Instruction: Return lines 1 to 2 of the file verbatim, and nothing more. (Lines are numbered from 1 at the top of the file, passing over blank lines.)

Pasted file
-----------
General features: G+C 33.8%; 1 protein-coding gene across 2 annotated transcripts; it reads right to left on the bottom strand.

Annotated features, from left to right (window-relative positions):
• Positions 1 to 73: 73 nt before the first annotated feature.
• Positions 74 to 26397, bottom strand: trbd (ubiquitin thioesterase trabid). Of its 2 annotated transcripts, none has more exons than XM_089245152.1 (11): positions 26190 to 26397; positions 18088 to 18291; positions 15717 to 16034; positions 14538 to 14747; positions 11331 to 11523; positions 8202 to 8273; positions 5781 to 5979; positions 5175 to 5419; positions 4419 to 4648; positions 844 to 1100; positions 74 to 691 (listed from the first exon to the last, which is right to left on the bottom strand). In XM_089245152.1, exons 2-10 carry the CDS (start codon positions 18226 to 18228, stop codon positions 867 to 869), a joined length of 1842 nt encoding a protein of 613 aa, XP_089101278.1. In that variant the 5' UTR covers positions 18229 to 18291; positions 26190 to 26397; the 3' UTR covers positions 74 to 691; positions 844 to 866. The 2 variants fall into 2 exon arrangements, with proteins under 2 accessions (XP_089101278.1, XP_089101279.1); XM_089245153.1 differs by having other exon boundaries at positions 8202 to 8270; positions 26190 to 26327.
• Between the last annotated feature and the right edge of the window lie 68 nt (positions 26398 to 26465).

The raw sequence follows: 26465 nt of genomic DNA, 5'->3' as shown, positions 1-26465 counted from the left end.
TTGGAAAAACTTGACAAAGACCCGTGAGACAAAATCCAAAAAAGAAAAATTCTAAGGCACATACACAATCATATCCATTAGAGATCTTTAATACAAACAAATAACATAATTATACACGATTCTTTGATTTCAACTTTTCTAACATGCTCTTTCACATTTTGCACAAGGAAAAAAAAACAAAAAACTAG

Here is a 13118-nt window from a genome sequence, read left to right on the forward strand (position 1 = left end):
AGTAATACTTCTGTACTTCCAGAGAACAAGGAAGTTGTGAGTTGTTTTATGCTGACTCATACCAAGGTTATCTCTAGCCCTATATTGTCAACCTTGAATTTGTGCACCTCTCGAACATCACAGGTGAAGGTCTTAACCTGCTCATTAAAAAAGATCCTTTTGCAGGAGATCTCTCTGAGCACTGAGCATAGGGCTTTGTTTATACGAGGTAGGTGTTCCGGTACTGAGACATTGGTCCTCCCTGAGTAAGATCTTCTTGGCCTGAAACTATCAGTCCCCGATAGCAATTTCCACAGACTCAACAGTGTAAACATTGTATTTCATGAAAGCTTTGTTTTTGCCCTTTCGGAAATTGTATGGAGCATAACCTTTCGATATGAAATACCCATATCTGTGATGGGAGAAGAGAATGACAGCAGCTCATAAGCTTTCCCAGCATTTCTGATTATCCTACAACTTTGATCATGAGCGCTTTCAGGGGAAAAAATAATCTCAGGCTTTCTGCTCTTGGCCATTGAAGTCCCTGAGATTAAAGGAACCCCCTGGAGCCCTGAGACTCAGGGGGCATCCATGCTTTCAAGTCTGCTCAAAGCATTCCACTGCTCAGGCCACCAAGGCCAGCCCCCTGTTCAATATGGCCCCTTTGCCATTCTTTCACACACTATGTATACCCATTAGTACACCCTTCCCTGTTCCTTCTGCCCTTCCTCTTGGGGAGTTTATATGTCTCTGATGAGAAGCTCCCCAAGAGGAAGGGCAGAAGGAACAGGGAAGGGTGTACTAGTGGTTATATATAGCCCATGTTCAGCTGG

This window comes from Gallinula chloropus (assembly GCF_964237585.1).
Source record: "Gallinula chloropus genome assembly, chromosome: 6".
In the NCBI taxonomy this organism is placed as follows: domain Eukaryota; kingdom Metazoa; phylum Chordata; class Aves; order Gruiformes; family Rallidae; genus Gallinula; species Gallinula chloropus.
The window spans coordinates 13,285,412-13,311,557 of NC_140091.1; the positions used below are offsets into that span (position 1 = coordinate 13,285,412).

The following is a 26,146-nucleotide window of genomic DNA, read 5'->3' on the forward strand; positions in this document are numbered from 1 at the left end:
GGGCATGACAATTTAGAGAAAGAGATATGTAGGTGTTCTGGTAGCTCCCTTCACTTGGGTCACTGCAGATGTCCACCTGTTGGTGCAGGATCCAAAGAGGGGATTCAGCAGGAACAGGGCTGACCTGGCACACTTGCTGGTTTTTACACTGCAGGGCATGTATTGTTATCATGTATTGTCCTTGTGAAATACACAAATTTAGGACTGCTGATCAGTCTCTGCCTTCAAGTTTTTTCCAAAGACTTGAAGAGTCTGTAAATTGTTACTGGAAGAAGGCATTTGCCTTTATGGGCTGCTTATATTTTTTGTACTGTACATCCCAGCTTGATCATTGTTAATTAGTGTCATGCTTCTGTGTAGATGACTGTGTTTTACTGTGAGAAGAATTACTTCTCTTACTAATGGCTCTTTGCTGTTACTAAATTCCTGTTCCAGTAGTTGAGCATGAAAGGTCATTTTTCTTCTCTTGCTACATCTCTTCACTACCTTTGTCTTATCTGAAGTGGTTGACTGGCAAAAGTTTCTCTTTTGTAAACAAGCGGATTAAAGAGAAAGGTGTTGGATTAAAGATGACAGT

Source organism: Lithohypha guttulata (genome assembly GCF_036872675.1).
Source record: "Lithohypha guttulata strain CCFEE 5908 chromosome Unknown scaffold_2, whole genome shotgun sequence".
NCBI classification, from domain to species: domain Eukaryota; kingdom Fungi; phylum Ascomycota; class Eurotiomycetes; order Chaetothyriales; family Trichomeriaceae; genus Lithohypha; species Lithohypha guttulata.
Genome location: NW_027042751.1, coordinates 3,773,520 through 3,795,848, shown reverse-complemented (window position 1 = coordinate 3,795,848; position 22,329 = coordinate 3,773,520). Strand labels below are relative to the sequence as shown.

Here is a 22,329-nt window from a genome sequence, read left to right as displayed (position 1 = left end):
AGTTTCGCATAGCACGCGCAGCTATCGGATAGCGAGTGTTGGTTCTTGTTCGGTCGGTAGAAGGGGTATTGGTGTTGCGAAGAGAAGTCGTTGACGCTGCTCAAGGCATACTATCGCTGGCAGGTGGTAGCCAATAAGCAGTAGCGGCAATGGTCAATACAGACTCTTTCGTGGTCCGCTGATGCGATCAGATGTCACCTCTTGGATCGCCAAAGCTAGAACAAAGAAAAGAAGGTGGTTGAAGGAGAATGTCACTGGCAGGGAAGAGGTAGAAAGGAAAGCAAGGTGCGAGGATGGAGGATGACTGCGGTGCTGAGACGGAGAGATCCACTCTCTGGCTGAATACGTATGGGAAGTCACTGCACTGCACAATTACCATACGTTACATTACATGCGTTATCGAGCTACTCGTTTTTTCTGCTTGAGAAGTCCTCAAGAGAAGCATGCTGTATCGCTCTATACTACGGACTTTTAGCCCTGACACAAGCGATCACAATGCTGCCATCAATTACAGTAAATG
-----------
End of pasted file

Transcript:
General features: G+C 33.8%; 1 protein-coding gene across 2 annotated transcripts; it reads right to left on the bottom strand.

Annotated features, from left to right (window-relative positions):